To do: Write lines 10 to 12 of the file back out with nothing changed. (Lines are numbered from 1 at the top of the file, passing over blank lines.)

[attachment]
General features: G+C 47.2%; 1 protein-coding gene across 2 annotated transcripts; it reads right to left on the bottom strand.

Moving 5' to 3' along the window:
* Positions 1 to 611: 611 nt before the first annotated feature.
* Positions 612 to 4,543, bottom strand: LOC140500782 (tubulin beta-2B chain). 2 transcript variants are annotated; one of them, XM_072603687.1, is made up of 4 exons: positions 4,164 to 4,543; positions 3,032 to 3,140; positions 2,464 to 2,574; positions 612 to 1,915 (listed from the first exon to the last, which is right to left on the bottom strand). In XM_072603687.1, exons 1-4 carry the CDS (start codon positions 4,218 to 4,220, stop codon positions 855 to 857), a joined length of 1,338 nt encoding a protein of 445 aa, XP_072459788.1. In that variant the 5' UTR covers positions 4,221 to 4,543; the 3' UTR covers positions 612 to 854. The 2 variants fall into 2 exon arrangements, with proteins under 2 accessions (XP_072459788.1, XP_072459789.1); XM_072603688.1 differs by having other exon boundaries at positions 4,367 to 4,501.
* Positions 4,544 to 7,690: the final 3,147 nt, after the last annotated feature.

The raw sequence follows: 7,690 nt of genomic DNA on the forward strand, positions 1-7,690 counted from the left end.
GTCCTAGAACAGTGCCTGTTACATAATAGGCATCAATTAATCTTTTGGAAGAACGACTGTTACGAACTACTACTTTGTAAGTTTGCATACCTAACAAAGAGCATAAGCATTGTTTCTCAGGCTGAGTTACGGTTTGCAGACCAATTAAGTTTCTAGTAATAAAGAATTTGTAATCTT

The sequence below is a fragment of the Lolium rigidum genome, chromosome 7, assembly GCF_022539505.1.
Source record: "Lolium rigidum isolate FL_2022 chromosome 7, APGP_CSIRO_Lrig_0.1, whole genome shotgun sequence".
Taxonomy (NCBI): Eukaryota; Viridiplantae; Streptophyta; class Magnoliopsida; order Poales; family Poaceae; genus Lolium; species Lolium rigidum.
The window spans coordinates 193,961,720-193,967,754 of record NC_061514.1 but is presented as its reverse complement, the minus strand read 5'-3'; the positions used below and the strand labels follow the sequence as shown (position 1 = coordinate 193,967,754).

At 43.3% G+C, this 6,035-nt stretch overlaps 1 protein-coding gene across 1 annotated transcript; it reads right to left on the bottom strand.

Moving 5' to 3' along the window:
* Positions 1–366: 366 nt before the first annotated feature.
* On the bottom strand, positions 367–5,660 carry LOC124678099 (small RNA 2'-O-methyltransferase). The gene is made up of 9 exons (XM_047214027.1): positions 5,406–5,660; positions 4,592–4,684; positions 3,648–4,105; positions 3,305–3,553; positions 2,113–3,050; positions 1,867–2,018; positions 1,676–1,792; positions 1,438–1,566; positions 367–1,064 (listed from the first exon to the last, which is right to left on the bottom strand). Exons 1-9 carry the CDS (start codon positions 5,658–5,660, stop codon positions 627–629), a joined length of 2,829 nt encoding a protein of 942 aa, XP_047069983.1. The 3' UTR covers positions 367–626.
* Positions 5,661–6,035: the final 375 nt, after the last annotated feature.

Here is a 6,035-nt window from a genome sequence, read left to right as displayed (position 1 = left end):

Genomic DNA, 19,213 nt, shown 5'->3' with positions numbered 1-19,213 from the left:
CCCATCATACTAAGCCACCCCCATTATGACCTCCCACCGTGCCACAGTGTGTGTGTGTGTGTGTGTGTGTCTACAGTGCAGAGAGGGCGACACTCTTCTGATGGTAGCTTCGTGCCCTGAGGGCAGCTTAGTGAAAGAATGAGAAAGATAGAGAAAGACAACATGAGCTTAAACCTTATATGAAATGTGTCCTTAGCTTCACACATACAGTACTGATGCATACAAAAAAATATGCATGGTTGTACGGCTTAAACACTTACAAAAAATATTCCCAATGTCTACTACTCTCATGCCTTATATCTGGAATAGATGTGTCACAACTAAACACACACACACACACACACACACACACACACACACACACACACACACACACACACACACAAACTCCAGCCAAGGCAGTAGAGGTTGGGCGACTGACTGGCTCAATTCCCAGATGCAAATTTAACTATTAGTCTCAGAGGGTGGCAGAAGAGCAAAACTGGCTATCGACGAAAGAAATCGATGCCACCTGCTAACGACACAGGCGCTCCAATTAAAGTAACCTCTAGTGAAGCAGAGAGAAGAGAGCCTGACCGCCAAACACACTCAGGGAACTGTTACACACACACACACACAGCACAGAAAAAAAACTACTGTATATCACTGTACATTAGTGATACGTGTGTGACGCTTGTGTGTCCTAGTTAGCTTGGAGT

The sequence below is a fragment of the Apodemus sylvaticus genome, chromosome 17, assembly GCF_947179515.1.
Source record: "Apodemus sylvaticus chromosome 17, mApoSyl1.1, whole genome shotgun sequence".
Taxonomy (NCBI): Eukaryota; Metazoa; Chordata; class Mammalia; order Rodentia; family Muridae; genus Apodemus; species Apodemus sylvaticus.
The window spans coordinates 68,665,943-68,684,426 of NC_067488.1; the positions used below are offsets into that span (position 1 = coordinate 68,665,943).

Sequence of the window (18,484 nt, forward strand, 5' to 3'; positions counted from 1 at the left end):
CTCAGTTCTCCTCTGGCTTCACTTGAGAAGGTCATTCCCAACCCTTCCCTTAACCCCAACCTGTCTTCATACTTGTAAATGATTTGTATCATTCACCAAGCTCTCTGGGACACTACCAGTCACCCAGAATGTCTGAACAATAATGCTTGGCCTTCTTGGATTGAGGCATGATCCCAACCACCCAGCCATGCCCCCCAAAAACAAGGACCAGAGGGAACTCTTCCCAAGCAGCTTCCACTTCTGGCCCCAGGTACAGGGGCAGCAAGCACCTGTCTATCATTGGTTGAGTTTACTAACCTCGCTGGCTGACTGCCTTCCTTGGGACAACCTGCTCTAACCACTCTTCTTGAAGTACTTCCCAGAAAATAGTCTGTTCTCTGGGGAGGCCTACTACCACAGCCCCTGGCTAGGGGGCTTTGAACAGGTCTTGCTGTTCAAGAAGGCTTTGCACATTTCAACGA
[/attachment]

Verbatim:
Taxonomy (NCBI): Eukaryota; Viridiplantae; Streptophyta; class Magnoliopsida; order Poales; family Poaceae; genus Lolium; species Lolium rigidum.
The window spans coordinates 193,961,720-193,967,754 of record NC_061514.1 but is presented as its reverse complement, the minus strand read 5'-3'; the positions used below and the strand labels follow the sequence as shown (position 1 = coordinate 193,967,754).

At 43.3% G+C, this 6,035-nt stretch overlaps 1 protein-coding gene across 1 annotated transcript; it reads right to left on the bottom strand.